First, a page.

Wildlife-Human Conflict in Guinea-Bissau: how social perceptions can be determinant for successful conservation strategies
Centro de Investigação em Políticas Públicas ISCSP/UTL Lisboa, Portugal
Centro de Administração e Políticas Públicas ISCSP/UTL and University of Stirling (UK) Lisbon, Portugal
Anthropology FCSH/UNL Lisboa, Portugal
The main goal of the present paper is to assess the social perceptions of some African ethnic groups (e.g. Nalú, Fulani among others) of nature conservation and biodiversity. The perceptions of other animals and their functions (religious, aesthetic or functional/hunting and feeding value) and the perceptions of different landscapes (sacred-bushes, mangroves, agricultural fields such as "bolanhas"/rice fields and forests) and different ecosystems are considered.
This study was conducted in an isolated rural area (deep in the South of Guinea-Bissau) via questionnaire (n=120) and observation, and was financed by FCT.
While for most sociologists (and other social scientists), animals (and ecosystems) remain the discipline´s ultimate "other", we argue that not only biologists or researchers from the environmental sciences have a key role in the biodiversity conservation but sociologist too.
In order for conservationist strategies to be effective, such strategies must be developed bearing in mind their target-populations and the "sociological framework" of such communities: the social milieu (ethno-sphere) - otherwise they are doomed to failure.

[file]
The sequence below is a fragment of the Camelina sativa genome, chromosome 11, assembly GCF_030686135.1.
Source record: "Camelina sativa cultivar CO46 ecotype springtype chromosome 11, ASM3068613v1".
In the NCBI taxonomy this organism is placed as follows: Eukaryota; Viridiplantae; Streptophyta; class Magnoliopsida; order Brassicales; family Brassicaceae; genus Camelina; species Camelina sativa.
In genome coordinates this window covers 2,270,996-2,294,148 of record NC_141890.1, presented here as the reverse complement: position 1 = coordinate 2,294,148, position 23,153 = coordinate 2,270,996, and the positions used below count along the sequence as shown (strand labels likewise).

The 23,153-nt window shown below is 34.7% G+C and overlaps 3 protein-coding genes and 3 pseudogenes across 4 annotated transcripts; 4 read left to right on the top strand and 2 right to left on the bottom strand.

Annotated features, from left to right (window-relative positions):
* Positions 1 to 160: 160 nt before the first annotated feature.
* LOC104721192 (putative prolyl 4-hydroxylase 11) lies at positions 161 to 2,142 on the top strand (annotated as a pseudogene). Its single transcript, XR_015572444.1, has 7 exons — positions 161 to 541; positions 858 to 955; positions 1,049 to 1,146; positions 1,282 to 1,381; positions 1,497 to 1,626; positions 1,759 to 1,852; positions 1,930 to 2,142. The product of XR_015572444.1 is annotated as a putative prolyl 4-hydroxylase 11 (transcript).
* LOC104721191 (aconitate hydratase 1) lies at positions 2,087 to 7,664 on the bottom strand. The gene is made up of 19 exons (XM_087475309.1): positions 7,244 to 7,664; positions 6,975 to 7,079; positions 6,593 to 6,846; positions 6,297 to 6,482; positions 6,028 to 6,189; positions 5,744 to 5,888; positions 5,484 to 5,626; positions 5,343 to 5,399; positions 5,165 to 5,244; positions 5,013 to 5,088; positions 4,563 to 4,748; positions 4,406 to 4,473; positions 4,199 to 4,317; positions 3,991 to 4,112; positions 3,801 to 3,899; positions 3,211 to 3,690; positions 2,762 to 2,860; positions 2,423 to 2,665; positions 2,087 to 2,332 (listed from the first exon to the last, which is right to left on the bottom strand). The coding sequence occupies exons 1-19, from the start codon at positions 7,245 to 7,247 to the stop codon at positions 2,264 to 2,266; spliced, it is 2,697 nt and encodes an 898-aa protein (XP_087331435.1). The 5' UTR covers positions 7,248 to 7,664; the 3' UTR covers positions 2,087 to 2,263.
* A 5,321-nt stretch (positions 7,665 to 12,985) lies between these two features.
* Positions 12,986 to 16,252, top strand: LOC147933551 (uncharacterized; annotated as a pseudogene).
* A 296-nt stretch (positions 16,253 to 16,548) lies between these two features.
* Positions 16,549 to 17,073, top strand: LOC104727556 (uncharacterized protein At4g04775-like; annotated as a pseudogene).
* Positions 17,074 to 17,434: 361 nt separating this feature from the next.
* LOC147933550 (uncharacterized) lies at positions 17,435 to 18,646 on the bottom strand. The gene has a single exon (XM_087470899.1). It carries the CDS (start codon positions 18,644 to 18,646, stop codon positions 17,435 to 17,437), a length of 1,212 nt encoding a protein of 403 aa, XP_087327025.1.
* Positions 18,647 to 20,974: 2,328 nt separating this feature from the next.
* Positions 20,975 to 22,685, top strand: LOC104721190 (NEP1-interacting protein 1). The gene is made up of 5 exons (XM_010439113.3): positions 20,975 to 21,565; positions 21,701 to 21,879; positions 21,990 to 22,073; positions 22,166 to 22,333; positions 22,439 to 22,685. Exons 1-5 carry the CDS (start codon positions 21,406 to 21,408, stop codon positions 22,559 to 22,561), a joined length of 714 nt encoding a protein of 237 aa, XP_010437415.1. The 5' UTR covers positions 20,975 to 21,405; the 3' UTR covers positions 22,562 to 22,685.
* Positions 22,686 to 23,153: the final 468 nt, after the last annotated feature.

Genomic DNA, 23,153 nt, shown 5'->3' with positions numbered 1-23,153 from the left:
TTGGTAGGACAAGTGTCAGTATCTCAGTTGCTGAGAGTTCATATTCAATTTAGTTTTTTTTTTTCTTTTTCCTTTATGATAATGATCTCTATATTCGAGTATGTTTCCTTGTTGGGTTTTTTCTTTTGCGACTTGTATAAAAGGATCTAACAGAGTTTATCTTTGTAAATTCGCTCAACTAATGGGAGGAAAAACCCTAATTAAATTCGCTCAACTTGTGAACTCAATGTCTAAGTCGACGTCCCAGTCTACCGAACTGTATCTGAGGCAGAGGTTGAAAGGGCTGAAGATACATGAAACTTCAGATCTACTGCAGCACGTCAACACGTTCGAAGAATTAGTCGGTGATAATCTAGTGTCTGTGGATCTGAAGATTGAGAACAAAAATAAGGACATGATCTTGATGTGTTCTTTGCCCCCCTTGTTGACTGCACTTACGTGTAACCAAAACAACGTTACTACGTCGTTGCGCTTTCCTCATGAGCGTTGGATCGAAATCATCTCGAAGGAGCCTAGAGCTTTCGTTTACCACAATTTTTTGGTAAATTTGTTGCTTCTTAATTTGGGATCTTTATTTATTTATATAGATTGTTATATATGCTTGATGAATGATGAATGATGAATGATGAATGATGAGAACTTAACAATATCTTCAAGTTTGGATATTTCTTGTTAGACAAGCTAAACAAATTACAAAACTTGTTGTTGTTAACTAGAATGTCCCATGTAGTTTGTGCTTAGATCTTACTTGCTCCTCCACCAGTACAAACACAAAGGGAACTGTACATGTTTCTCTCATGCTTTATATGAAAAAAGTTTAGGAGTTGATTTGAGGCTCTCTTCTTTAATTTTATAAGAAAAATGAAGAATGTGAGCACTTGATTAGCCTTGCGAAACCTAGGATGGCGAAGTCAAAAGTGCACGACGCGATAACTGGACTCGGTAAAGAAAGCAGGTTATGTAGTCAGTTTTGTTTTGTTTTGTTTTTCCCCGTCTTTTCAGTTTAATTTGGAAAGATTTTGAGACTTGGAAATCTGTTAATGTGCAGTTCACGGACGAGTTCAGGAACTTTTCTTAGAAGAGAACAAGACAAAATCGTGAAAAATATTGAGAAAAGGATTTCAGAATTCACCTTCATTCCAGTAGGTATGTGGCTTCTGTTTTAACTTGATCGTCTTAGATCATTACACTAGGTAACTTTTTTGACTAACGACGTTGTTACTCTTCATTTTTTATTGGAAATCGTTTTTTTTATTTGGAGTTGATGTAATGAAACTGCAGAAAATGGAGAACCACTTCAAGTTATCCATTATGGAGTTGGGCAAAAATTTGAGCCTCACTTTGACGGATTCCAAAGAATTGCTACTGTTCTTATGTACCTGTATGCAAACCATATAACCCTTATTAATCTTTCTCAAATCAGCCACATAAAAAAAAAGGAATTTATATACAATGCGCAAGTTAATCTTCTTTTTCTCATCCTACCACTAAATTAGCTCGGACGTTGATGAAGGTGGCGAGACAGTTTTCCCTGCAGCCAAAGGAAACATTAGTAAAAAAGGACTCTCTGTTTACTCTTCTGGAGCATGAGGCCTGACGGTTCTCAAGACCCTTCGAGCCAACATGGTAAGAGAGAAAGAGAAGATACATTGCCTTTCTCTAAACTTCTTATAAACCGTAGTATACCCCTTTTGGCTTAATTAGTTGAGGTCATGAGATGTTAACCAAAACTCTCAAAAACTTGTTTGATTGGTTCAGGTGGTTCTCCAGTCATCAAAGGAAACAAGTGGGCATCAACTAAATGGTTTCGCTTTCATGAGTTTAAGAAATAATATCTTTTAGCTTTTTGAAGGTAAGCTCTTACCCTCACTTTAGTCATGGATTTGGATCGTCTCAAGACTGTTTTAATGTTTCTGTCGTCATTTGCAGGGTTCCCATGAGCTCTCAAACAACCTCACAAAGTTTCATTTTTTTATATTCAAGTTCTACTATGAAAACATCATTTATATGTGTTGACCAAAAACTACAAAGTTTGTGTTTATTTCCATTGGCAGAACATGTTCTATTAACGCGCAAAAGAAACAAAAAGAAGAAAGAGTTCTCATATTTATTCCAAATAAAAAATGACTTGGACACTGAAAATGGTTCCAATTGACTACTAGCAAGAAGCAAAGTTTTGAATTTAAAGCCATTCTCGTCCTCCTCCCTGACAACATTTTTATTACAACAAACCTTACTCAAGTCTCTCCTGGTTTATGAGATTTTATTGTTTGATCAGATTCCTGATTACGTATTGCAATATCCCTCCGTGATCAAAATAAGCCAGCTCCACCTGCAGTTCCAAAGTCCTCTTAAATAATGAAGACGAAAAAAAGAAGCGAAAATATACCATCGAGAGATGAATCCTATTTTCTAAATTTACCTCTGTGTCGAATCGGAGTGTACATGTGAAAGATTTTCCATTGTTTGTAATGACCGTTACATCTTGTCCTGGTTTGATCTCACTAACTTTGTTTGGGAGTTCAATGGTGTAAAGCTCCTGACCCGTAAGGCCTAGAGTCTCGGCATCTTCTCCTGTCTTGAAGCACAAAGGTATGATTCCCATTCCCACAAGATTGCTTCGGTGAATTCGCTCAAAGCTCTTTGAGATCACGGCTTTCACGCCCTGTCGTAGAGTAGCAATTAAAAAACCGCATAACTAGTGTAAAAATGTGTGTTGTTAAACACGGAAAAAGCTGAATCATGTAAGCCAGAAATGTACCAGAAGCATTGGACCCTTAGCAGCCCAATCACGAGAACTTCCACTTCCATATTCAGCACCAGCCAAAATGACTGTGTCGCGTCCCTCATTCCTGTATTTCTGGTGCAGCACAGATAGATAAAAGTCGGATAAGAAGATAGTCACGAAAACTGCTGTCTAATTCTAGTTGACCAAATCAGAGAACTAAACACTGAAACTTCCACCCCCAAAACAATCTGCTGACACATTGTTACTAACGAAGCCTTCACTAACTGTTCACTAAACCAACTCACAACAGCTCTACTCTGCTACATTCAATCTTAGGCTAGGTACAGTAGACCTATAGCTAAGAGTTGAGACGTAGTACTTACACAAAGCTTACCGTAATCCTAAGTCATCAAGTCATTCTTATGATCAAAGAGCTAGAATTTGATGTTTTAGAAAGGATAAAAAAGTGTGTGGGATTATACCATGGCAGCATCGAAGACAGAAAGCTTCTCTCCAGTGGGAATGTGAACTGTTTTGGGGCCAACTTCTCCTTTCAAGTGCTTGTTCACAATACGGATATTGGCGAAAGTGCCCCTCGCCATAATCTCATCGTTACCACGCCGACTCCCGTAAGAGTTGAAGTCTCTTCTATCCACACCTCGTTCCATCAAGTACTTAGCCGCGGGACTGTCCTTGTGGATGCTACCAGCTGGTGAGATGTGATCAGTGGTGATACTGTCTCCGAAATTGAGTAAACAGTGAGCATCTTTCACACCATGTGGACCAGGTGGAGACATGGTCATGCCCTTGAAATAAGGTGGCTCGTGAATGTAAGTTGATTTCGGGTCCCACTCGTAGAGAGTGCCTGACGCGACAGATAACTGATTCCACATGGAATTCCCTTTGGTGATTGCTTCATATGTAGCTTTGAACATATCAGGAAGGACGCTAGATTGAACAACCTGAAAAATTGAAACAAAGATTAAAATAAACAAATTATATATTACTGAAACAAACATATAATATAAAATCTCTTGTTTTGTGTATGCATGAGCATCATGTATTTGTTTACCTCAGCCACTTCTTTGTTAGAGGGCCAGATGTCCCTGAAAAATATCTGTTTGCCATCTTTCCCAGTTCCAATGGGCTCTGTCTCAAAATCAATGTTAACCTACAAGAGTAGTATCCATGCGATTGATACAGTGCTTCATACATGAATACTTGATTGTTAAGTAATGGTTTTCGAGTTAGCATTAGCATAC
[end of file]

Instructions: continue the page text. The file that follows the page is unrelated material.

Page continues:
Our data suggests that the social role of other animals (and landscapes and ecosystems) is important for local communities that attributes them a functional and aesthetic value.
We argue that:
i) although historically, Sociology´s relation with "animals" (and nature) has been, at best, poor and undermined by paradoxical tensions, sociologists have a strategic role while environmental and biodiversity conservation strategies are being planned by different actors (e.g. governmental organizations, among other institutions);
ii) in a long term, Sociology (and other social sciences) can contribute to develop effective and reliable nature and biodiversity conservation strategies.
Finally, in this presentation we will address a possible framework for overcoming human-animal and nature dichotomies in Sociology. While other social scientists (e.g. physical anthropologists) have been studying primates and primate behaviour towards a better understanding of commonalities between humans and non-humans, more often than not, sociologists refuse to account for animal sociality, culture, and/or ontological comparability. This is not surprising given that the sociological "exoticization" of non-western cultures (such as the African ones) entailed - amongst many other techniques - the evocation of unclear borders between "the human" and "the animal".